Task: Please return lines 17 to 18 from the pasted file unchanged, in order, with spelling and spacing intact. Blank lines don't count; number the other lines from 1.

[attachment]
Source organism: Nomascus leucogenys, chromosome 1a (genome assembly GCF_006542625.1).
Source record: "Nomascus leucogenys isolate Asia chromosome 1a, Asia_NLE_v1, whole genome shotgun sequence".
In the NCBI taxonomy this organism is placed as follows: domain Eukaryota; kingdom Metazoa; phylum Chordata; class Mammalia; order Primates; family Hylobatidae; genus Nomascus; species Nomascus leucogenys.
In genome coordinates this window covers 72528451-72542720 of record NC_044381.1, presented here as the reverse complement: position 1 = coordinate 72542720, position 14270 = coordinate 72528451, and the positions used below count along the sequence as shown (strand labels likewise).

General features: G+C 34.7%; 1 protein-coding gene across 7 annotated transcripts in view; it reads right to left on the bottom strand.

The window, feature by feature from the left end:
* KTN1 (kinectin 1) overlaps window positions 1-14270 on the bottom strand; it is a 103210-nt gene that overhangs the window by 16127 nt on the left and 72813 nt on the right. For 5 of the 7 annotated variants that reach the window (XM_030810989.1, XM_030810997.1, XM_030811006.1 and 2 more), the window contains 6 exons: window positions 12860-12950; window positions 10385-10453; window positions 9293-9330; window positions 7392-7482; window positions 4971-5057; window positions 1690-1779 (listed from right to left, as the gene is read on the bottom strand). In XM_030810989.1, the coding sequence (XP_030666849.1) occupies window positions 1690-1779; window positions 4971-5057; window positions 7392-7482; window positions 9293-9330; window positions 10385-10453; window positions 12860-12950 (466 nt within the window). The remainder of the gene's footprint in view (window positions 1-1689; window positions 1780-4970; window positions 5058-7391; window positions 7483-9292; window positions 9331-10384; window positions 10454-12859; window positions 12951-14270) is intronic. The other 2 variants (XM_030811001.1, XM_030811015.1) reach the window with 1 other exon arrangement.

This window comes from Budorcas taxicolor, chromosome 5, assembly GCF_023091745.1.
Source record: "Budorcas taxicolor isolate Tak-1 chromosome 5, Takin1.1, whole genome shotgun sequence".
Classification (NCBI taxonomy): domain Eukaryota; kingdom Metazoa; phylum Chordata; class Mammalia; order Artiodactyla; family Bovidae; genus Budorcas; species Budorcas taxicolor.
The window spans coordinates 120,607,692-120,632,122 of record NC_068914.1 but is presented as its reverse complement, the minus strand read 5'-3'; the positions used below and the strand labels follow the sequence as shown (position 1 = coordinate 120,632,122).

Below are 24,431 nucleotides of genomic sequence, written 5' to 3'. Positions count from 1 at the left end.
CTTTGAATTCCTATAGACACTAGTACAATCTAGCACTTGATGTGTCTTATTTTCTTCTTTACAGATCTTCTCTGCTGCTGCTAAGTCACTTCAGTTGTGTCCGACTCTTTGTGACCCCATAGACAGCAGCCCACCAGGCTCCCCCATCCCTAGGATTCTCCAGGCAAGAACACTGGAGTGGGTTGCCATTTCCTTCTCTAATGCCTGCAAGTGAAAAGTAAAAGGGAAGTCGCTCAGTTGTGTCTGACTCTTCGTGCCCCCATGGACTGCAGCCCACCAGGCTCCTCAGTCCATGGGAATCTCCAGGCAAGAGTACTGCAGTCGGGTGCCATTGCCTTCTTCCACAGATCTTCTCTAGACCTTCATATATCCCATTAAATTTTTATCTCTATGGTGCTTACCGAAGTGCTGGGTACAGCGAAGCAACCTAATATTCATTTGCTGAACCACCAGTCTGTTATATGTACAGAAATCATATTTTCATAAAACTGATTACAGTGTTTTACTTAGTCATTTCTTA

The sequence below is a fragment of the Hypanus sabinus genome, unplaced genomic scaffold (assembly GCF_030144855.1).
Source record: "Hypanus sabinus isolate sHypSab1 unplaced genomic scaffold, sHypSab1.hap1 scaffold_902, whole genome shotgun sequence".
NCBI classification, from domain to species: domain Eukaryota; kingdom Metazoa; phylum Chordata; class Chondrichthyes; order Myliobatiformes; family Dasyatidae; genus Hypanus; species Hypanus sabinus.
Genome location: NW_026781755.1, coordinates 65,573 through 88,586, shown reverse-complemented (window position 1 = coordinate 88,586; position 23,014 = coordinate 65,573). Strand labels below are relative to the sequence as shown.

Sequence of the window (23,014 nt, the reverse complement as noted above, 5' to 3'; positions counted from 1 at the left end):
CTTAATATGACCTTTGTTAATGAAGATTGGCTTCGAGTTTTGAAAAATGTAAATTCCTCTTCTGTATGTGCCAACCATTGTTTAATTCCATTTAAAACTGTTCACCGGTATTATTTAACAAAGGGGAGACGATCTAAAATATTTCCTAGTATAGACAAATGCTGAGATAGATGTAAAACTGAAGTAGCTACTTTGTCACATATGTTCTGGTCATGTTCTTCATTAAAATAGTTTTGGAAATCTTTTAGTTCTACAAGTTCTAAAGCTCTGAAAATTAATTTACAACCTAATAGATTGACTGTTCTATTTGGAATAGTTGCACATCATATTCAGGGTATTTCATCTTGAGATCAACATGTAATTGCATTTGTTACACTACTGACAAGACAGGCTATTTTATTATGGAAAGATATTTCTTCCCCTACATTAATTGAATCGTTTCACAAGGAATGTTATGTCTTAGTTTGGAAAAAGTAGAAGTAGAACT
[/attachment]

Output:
Genome location: NW_026781755.1, coordinates 65,573 through 88,586, shown reverse-complemented (window position 1 = coordinate 88,586; position 23,014 = coordinate 65,573). Strand labels below are relative to the sequence as shown.

Sequence of the window (23,014 nt, the reverse complement as noted above, 5' to 3'; positions counted from 1 at the left end):